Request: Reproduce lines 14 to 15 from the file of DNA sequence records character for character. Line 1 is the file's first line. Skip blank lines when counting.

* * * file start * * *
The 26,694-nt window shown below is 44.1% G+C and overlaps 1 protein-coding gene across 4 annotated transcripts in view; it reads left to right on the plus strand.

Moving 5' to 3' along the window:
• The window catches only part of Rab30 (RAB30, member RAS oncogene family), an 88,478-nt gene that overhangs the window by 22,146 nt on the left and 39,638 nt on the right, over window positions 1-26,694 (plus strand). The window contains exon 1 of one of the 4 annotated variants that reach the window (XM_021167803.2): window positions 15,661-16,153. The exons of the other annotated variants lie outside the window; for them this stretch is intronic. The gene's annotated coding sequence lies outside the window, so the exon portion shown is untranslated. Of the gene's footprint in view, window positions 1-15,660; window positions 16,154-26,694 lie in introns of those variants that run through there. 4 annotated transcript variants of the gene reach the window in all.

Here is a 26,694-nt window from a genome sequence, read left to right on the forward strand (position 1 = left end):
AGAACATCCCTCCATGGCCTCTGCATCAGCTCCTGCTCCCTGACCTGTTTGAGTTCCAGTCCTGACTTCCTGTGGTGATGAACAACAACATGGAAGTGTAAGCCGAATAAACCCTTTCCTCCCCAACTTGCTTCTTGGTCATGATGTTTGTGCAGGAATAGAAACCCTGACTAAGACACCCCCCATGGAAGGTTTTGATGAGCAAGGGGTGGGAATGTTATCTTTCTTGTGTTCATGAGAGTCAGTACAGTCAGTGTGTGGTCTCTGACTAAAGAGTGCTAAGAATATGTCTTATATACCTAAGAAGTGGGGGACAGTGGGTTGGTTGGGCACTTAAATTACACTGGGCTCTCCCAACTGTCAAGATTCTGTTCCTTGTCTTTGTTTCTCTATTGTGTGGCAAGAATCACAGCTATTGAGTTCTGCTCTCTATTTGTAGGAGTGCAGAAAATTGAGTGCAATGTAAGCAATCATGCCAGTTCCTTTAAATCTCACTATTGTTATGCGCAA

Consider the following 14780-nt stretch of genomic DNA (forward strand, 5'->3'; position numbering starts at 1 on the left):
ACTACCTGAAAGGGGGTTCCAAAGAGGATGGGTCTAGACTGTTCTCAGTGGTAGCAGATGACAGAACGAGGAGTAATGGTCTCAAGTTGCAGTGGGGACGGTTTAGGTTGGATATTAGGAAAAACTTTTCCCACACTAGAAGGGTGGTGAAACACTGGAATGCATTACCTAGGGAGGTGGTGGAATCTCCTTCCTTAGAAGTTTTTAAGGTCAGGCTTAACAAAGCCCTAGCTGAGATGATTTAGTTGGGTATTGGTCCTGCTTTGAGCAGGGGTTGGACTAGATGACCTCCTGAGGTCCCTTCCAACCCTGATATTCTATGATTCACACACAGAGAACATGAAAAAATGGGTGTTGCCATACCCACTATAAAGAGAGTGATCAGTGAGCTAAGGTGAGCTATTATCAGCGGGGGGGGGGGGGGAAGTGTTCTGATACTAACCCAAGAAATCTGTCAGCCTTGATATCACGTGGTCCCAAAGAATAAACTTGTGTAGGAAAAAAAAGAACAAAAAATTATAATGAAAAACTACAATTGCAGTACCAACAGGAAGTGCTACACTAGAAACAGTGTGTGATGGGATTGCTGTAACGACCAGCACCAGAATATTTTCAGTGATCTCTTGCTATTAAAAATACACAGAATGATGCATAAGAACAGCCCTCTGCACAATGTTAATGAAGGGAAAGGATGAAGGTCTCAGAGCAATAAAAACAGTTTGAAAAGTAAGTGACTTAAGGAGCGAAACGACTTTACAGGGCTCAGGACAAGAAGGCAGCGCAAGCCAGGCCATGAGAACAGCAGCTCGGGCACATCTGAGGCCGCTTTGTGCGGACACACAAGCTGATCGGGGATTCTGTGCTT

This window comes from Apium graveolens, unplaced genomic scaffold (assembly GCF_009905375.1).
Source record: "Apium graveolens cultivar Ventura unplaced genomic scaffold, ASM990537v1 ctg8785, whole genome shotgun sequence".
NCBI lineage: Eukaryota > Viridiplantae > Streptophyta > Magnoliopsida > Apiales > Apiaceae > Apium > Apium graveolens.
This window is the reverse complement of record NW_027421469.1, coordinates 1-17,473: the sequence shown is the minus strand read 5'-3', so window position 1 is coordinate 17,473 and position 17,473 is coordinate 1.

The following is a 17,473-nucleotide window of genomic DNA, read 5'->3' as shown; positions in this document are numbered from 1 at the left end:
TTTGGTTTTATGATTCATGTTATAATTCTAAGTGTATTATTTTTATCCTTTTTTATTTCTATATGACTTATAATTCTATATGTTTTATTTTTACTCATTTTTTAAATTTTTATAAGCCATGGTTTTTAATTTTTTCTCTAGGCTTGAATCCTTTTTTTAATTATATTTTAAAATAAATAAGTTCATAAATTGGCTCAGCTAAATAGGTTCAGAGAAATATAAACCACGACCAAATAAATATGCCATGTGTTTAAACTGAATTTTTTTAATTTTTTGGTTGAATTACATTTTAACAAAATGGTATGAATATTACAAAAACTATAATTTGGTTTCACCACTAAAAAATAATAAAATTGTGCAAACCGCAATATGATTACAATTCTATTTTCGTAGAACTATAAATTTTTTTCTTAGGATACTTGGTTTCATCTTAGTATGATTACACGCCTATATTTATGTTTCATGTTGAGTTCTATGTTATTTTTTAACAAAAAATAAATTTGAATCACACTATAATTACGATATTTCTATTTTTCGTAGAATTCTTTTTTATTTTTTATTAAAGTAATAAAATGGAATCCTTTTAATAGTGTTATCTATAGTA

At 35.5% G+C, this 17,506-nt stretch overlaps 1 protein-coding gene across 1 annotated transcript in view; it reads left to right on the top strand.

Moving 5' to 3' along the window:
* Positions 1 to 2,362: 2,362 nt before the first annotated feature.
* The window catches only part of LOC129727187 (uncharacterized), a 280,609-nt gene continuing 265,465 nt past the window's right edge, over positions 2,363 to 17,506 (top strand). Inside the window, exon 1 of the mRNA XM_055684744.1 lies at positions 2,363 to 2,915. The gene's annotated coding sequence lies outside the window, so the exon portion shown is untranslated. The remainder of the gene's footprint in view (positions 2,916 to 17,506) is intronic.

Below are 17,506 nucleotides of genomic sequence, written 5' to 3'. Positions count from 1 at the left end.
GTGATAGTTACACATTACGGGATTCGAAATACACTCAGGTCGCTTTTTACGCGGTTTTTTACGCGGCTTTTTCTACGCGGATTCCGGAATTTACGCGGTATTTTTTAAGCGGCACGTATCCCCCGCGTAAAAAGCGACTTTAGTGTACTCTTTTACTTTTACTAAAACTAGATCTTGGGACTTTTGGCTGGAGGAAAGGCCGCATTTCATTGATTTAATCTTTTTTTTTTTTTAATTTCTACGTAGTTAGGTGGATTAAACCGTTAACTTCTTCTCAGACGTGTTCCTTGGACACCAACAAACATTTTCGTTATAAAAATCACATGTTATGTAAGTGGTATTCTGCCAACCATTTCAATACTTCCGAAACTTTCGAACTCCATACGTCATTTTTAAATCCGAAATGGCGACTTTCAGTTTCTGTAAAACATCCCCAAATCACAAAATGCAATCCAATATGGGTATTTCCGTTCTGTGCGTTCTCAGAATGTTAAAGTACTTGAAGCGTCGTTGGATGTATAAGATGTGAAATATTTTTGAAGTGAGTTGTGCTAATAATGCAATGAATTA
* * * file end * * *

At 35.5% G+C, this 17,506-nt stretch overlaps 1 protein-coding gene across 1 annotated transcript in view; it reads left to right on the top strand.

Moving 5' to 3' along the window: